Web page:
Wednesday, 27 August 2008

Inflation expectations lead to more inflation, right?

Generally it is argued that rising inflation expectations will lead eventually to higher inflation. Hence, it is no surprise central banks are monitoring such expectations closely and typically will raise interest rates if such events occur. Globally, inflation expectations have shot up - primarily driven by rising energy and food prices.
Thus, should central banks repeat the standard response by tightening their monetary policies? Larry Hatheway, chief economist at UBS, does not think such a policy would necessarily be such a good idea:
"Ever since Milton Friedman's address to the American Economic Association in 1968 and the ensuing theoretical work by Robert Lucas and others in the 1970s, the mantra - at least among central bankers - has been that rising long-term inflation expectations inexorably lead to higher inflation.
The central question is not about inflation expectations, per se. Nor is it about commodity prices, however quickly they may be rising. Rather, inflation is determined by the interplay between monetary conditions and capacity in the economy to grow without pushing most prices higher. That is where the story gets more complicated. Are monetary conditions easy? Is there spare capacity?
In the US, slack is appearing in the economy, as seen in rising unemployment, now up to 5.7 per cent. Negative real interest rates suggest monetary conditions are easy. But the Fed's own surveys suggest that bankers are less willing to lend; consumers less willing to borrow. Low real interest rates are a manifestation of economic and financial malaise, not excessive monetary accommodation. Altogether, the case for accelerating US inflation looks weak in the face of below-trend growth and stuttering credit conditions.

In the UK, consumer borrowing is falling sharply, the housing market is following its US counterpart into deflation, and consumers are retrenching. Here too, underlying inflation pressures ought to moderate.

In the eurozone, the picture is less clear. Money and credit growth have remained in double-digit territory and economic activity has been robust in recent years. Some signs of higher wage settlements are evident. But the most recent data also point to a sharp slowdown in the eurozone economy.

So, what are we to make of higher inflation expectations in the US and western Europe? Investors and households seem to believe energy and food prices will continue to rise. But will other prices and wages automatically follow suit? Stagnating growth and tighter credit conditions suggest the opposite.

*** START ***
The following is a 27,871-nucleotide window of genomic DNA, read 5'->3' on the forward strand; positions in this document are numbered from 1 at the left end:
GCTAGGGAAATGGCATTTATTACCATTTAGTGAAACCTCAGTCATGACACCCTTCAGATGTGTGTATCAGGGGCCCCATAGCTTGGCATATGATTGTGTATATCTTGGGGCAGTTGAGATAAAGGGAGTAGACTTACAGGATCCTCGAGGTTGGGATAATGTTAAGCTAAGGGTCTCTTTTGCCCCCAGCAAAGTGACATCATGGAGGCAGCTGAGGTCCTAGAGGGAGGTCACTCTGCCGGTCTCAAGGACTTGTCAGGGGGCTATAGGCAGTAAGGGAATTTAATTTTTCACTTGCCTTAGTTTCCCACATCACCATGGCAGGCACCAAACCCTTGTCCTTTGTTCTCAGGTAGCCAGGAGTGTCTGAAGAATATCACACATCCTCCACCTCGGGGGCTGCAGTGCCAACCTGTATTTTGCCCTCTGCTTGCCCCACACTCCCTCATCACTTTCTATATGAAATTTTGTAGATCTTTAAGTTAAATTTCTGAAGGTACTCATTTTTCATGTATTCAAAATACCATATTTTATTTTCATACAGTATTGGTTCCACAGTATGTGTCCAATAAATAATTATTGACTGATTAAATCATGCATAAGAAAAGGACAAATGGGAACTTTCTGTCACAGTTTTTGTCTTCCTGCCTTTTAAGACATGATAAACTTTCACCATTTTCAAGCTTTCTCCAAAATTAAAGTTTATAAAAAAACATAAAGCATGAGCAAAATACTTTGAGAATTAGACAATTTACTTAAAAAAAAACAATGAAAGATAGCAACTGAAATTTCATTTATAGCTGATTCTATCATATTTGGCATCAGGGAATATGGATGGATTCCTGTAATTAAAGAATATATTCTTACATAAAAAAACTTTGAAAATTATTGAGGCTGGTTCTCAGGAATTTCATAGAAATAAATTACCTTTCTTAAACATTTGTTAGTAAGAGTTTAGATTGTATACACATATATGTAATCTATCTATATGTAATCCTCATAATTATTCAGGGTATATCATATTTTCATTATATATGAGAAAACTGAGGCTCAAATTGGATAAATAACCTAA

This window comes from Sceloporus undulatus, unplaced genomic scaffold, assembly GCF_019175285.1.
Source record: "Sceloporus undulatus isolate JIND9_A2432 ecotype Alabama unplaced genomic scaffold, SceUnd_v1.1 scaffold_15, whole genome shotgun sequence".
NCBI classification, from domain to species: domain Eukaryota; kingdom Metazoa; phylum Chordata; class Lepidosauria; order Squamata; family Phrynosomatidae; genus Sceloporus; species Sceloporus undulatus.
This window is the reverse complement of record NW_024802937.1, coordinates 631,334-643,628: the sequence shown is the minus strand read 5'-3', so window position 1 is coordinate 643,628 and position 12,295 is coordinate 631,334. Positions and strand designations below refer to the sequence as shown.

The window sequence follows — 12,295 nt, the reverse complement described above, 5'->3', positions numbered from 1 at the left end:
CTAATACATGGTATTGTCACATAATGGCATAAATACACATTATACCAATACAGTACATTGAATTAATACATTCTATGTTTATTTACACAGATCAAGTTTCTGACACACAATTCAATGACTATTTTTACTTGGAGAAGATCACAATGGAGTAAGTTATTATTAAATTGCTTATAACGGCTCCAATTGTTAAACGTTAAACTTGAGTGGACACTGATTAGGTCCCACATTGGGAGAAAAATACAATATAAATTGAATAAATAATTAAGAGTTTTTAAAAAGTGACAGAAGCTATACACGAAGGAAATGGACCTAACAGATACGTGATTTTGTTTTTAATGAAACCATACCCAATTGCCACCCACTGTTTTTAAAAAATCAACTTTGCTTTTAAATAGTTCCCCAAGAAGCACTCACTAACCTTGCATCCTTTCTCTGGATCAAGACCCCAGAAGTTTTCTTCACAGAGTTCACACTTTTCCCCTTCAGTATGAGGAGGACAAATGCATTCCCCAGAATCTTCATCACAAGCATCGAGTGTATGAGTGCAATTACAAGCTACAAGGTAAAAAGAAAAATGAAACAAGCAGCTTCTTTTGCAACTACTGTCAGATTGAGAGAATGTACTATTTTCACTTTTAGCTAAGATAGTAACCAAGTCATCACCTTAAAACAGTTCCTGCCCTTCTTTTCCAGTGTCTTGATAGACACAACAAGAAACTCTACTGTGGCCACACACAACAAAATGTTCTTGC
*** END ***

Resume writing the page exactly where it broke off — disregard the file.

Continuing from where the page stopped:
Perhaps that is why consumer confidence has plummeted on both sides of the Atlantic. Eating and driving are more expensive, but weak growth, rising unemployment, and fear of outsourcing are keeping most wages in check.

In short, households may say they expect higher inflation, but there is little they can do about it. The reality is they are experiencing falling real incomes and pinched balance sheets. That is hardly the stuff of overheating.
The Friedman-Lucas emphasis on inflation expectations was a model suited to different times. Central bankers no longer try to ramp growth by springing inflation surprises on unwitting workers. Unionisation has declined, automatic cost-of-living adjustments are rare, globalisation has reduced pricing power for most companies and bargaining power for most workers.
Today, advanced economies are confronted with stagnating growth, collapsing housing markets, slowing world trade, stressed financial systems, and weak household balance sheets. This is not the 1970s. Broad-based price and wage inflation is unlikely today. We should therefore be sceptical of the case for tighter monetary policies based on models developed in, and better suited for, a bygone era."
Quoted from: Hatheway, L., 2008. "An Inflation model from a bygone era" Published:, August 24

Saturday, 23 August 2008

Managing a financial crisis

Today's subprime crisis and resulting credit crunch is perceived by some analysts as the worst financial crisis since the 1930s. Typically, market analysts are drawing parallels with previous periods of economic distress where authorities made some gross monetary policy errors.
Back in the 1930s an excessively tight monetary policy led to a prolonged period of deflation, while in the 1970s a loose monetary policy caused inflation expectations to become unanchored, leading to a stagflationary economic environment. Thus, in order to avoid the same mistakes as in the past, analysts are calling for a level-headed approach.
"Now, with inflation rising, the popular parallel is not the deflationary 1930s but the stagflationary 1970s. In fact both analogies are misleading, precisely because market participants and policymakers are aware of this history. Their awareness means that financial history never repeats itself in the same way. Biochemists can replicate their experiments because molecules do not learn. Central bankers lack this luxury.

In the 1930s the critical mistake was the Federal Reserve’s failure to recognise its lender-of-last-resort responsibilities. The result was not just financial distress but the collapse of the US price level, which fell by 21 per cent between 1929 and 1932. Since demand for commodities, including food and oil, was inelastic, their prices fell even faster than the overall price level, causing distress among primary producers. And since other currencies were linked to the dollar by the fixed exchange rates of the gold standard, US deflation caused foreign deflation.